Spam and the Webform script

wordpress

#1

I’m running several blogs (via Wordpress – no this is not a Wordpress related problem. Read everything through) on my Dreamhost space and they are drawing in a new problem. I’ve got contact forms on www.boltsmag.com and www.sticksoffire.com that utilize Dreamhost’s Webform script.

My problem is simply spam. The Bots that attack (and are denied) the posts on the blogs have found the contact form and have been sending me and others messages.

At first, a simple extra question was fine and solved the problem (made the quesiton a required field) but then bots started to fill in the field with gibberish text.

My question is what can I do to fight this problem? I’ve spoken with support in the past about “Captcha support” and I hadn’t gotten a positive answer (so I assume it’s not built-in on the webform script).


#2

Not sure if this will help you. If you have some html/php skill you may be able to add some hidden fields and leave them blank. Then write some logic in the program to reject any submissions that have any entries in the hidden fields.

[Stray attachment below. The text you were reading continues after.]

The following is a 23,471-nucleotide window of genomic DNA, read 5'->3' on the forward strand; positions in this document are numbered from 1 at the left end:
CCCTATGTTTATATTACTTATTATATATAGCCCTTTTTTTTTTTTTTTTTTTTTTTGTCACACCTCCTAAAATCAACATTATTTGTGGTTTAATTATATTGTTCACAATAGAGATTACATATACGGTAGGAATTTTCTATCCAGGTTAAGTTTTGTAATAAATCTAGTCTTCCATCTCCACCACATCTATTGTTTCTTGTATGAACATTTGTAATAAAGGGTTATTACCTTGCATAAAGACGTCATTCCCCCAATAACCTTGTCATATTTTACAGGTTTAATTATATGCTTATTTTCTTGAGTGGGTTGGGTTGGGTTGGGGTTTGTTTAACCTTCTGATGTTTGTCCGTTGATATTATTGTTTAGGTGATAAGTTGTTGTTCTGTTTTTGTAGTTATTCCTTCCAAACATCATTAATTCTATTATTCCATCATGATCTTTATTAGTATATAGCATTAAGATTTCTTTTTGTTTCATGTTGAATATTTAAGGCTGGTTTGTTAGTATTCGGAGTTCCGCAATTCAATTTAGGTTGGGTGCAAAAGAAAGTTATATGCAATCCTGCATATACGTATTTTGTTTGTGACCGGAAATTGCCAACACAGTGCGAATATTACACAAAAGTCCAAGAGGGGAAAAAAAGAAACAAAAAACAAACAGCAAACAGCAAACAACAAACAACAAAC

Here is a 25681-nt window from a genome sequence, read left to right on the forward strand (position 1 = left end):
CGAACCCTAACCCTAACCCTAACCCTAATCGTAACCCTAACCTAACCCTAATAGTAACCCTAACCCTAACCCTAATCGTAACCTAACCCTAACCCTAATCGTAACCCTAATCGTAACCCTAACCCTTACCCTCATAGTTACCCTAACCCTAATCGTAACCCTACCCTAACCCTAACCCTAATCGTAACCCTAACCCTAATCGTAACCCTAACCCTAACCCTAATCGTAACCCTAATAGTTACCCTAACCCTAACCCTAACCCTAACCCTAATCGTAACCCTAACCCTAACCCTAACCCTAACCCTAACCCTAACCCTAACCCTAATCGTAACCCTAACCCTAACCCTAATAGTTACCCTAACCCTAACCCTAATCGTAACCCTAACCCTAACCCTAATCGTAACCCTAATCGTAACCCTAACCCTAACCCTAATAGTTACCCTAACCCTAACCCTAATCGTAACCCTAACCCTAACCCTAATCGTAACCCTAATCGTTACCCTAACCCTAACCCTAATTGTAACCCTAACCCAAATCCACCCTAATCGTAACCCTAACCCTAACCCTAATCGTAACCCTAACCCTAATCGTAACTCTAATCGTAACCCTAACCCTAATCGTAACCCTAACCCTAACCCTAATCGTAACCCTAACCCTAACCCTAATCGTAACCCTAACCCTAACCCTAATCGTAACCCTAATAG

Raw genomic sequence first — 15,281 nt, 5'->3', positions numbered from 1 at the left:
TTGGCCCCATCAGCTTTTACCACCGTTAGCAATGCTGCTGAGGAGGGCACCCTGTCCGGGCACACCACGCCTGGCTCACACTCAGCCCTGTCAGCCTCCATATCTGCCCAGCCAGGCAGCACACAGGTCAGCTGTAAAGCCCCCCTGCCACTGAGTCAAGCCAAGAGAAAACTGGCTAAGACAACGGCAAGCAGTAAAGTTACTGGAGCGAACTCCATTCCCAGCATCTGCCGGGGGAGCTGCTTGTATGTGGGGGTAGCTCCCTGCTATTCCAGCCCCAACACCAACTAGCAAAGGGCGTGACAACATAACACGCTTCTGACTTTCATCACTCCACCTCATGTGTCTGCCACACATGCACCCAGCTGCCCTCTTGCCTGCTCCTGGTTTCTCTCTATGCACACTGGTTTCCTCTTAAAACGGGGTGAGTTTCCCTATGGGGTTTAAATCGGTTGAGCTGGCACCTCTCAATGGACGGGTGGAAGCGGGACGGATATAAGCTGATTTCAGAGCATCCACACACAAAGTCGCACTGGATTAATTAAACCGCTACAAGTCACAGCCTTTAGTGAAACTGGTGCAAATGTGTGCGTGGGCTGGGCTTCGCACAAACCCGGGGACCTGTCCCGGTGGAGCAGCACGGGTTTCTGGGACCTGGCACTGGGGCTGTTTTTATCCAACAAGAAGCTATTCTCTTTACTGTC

Joe bloggs will not see the hidden fields so will leave them blank. Travelling bots tend to scan the source forms for fields and fill all of them.

Of course it is easier to do this if you have written all the stuff yourself. :slight_smile:

Or if it were Wordpress you could try a WP captcha plugin. I have not tried any. Maybe even look at the other plugins at http://wp-plugins.net/ to see if they help.


Norm

Opinions are my own views, not DreamHosts’.
I am NOT a DreamHost employee OK!! :@

You act on my advice at your own risk!


#3

Thanks Norm, I didn’t think to try that. I was going to add a drop down menu where people had to pick a number between 1 and 4 or so and make it required, but that’s something I think the Bots will get around.

Def. not Wordpress. I have Spam Karma 2 running on general blog posts. The catch with this current Spam problem is a Page within wordpress that has a normal Form field / webform that i hand coded into place, etc.

Mind you, there IS a contact form plugin for Wordpress that has been getting exploited by Spambots as well, but this isn’t that plugin.

Oh well, I am rambling. Thanks for the suggestion.


#4

The spammers have to program the bots to submit form data. You can discourage them from taking the time to do so by making that harder.

For example, they will figure out the form fields and program the bot once, and have it submit forms more than once. If the form can only be submitted once, then the spammer has to re-program the bot.

One way is to require a session. The initial form submission obtains data and a second one is required to atually do anything (eg send a message) with the data.

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